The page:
To this day, several of my friends and I still commonly use the phrase “remember that crank?” It dates back to the early and mid-1990s when we went through the new racer’s school at Willow Springs, headed by Danny Farnsworth.
Danny always had some words of wisdom, and warning, for those new racers who were doing their own work on their bikes. It usually took the form of a story, mostly hypothetical, yet clearly based on a composite of real world experiences and mishaps he’d witnessed out at Willow, and elsewhere.
The most memorable for me, was his scenario of having your motor apart Friday night, hoping to get it back together in time for the WSMC race weekend. You then realize that your crankshaft doesn’t look so good, in fact, it really needs to be replaced. However, you know it’s unlikely you’re going to find a new crankshaft and get it installed in time, and even if you could, you can’t really afford it right now anyway. So you figure it’s good enough, and it surely will last one more weekend. So, you put your motor back together, and you head off to Willow Springs that weekend.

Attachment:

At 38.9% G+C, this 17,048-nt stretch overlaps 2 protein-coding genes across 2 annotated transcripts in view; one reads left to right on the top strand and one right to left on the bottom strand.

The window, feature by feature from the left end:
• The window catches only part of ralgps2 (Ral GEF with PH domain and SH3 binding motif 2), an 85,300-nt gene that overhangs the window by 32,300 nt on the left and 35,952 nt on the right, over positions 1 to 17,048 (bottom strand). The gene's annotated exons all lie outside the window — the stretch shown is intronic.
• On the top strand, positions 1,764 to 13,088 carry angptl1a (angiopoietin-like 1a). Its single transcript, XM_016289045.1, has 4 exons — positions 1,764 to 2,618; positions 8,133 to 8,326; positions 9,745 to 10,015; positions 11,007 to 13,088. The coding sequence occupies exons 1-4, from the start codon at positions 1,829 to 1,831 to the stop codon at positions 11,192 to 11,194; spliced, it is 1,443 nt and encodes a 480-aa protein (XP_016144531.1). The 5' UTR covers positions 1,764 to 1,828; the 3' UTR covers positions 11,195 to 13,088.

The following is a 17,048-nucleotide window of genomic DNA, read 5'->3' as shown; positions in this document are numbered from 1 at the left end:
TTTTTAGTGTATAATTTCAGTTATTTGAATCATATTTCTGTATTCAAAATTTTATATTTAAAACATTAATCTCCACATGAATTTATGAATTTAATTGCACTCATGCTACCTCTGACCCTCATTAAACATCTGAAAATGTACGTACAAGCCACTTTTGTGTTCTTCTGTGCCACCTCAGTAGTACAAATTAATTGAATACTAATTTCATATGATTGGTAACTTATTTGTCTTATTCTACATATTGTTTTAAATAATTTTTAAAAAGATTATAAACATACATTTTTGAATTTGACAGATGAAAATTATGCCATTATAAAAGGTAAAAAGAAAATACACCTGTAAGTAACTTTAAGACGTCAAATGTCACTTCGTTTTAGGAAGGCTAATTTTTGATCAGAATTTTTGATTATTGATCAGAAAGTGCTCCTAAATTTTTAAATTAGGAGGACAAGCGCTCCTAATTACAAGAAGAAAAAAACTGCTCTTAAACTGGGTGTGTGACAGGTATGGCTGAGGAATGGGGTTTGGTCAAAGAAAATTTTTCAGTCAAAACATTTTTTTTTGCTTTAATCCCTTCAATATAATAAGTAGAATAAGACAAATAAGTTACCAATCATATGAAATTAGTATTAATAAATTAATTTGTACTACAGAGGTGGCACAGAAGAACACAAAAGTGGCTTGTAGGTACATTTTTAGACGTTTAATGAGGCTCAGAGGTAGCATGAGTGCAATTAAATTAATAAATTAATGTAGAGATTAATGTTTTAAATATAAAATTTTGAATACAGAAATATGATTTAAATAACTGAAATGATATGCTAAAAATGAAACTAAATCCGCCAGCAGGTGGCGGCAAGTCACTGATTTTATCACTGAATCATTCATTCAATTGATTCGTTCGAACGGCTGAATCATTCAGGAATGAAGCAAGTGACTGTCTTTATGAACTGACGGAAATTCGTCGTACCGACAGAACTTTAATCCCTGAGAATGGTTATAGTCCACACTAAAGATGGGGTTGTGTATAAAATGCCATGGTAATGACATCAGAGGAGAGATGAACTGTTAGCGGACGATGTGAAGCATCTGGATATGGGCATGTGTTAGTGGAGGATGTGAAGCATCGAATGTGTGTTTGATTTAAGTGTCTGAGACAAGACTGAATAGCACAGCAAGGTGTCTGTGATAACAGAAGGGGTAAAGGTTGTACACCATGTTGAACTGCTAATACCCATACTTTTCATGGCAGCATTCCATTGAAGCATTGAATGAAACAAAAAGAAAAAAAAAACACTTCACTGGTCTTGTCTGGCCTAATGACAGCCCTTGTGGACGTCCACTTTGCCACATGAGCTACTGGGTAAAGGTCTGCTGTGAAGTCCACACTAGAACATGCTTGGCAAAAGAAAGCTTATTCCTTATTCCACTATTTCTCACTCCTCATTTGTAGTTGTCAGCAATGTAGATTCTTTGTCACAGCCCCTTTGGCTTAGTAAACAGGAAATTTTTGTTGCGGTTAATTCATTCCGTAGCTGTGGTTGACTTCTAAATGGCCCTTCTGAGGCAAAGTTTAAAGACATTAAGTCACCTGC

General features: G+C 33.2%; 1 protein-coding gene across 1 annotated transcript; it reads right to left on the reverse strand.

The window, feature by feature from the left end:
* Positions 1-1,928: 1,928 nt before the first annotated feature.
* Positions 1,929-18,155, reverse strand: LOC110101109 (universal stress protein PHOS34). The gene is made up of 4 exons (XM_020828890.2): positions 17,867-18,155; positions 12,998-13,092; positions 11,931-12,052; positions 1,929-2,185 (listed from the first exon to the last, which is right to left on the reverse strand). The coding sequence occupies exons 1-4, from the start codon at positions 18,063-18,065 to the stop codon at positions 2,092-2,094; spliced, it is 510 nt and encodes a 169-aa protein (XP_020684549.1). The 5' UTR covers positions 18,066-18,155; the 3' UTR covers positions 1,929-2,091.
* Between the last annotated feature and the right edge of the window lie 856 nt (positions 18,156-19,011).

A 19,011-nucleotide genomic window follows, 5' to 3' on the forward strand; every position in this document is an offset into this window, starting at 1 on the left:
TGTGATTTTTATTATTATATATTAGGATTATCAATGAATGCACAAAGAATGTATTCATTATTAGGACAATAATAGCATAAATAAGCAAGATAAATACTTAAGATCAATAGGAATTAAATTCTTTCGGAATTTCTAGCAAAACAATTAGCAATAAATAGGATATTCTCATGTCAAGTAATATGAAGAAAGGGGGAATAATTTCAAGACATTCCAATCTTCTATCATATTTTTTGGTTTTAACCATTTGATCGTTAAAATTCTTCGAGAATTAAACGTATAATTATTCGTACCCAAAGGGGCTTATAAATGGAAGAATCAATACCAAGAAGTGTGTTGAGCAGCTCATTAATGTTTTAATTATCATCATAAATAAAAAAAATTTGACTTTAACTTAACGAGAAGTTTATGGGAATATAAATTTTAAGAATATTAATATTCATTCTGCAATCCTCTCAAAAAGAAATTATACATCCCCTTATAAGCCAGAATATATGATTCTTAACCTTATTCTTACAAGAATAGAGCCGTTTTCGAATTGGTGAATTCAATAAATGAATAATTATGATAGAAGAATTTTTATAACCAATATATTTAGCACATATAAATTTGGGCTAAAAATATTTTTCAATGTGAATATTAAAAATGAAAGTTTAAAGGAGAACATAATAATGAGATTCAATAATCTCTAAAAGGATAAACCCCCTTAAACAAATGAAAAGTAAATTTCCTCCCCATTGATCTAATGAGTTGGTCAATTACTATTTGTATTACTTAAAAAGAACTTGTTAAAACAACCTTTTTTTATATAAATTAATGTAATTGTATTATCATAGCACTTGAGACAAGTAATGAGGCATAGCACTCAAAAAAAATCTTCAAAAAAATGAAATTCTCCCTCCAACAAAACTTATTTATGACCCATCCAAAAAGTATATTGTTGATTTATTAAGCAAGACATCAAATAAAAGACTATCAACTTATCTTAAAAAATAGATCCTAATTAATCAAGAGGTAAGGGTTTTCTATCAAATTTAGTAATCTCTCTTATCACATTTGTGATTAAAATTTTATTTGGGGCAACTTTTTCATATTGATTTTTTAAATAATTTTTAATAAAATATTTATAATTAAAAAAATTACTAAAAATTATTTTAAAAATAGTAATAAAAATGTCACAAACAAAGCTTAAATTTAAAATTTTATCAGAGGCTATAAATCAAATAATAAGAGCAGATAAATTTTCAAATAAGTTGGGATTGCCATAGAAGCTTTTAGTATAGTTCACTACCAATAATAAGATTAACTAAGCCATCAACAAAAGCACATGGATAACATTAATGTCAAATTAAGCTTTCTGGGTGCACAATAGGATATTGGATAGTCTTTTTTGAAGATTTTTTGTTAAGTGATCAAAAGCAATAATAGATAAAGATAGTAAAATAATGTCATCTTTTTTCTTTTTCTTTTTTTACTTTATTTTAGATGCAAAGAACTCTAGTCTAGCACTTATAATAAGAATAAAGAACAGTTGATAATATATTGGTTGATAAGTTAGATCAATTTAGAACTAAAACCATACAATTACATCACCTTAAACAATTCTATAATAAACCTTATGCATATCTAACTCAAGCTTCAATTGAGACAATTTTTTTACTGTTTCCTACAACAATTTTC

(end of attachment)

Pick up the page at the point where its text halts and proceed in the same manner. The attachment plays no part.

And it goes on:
So come Sunday afternoon you’re chasing down some squid heading into Turn 8, and you’re about to go underneath him midway through 8, moving at about a buck fifty, and….”remember that crank!?” This is where it chooses to grenade of course, and so the seemingly endless process of a terrible and chaotic crash ensues, with horrific injuries to both you, and the guy you took out, because you made a bad decision. Then begins the detailed account of the costs associated with the entire scenario, from the totaled bike, to the $1500 taxi (ambulance) ride to the hospital, the thousands in the ER, thousands more for surgery, all the lost income and work, eventual eviction or foreclosure, the wife leaving you and taking at least half of what’s left, and then it really starts to get bad after that.
Clearly, he successfully drove his point home; I remember it 20 years later.
To this day, when someone is doing something they know they shouldn’t be trying to get away with, someone will inevitably say “remember that crank?!”
That’s the memory that stands out the most for me.
I ran into Danny and spoke briefly on occasion during the months that I sporadically raced with WSMC over a three or four year period. I never got to know him personally, but I always appreciated what he brought to WSMC, the riders, and the sport of motorcycling. I know he’ll be missed, and I wish the best to his friends and family.
WSMC # 622